Attended by Bank staff, dignitaries, public and private sector stakeholders, the event was also graced by fashion designer PatheO’, known for making the distinctive, colorful shirts worn by the late Nelson Mandela and Salimou Bamba, Managing Director of Abidjan-based SME development firm, AGENCE CI PME.

The Fashionomics Africa Digital Marketplace and Entrepreneurship & Innovation Lab (eLab) programs align with FAPA’s vison to create an investment-friendly climate for micro, small and medium-scale enterprises (MSMEs) on the continent. They will also provide platforms for strengthening and promoting entrepreneurship that target women and youth-led businesses.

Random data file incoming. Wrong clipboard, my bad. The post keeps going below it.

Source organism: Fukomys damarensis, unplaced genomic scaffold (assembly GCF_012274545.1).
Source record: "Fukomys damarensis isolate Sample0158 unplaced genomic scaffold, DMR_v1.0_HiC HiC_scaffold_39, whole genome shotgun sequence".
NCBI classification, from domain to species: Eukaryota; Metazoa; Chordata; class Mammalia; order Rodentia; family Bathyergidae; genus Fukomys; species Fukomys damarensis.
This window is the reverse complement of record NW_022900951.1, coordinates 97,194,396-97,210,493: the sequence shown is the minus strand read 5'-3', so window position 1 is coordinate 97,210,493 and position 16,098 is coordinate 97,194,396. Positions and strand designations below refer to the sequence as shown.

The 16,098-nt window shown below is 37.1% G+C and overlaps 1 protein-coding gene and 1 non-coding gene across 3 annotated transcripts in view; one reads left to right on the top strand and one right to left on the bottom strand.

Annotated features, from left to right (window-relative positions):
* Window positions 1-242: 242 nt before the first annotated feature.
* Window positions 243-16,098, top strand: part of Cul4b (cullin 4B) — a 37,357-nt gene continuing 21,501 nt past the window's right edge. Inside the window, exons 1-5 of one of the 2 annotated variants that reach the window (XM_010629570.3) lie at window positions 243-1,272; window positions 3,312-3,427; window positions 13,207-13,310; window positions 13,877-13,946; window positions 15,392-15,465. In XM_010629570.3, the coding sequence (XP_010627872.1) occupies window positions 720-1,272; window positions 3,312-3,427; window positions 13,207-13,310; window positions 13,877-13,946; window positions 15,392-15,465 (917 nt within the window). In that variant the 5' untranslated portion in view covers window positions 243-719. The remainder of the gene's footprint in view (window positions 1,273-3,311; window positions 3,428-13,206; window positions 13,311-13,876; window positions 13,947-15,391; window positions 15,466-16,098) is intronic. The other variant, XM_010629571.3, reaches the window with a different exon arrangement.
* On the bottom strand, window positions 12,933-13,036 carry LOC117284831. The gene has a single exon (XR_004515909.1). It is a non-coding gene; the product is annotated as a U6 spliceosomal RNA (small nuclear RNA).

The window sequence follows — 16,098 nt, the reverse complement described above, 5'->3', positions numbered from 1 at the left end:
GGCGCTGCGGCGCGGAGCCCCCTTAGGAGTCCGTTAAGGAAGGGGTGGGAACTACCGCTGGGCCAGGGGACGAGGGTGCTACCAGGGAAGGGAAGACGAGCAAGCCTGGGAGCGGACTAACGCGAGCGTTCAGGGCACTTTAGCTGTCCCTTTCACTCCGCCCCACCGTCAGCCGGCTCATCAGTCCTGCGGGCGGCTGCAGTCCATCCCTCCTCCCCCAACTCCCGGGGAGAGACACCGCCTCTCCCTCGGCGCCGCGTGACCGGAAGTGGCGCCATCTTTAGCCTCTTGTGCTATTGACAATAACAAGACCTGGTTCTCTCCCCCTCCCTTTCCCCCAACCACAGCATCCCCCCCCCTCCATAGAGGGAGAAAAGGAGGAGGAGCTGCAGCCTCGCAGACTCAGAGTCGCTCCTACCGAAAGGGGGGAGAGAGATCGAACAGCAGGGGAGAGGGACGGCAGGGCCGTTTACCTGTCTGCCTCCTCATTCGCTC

Launched in 2015, the Bank’s Fashionomics Africa initiative supports its “High 5” priorities, in particular, the Jobs for Youth in Africa and Industrialization agenda. FAPA’s latest support for this initiative will enable the development of the digital platform and application designed to increase and facilitate access to markets and finance; provide access to relevant information, mentorship and networking opportunities as well as develop the skills, competencies and qualifications of African designers and fashion entrepreneurs.

The eLab program will provide innovative young entrepreneurs with financing, technical assistance and broader ecosystem support. With eLab, “We aim to support the next generation of business owners across the continent,” said Babatunde Olumide Omilola, Manager for Public Health, Security and Nutrition at the Bank. “Target beneficiaries are businesses started by young people and intermediaries that support business development, focusing on the three sectors identified as priorities by the Jobs for Youth in Africa strategy, namely agriculture, Information and Communication Technology and industry.”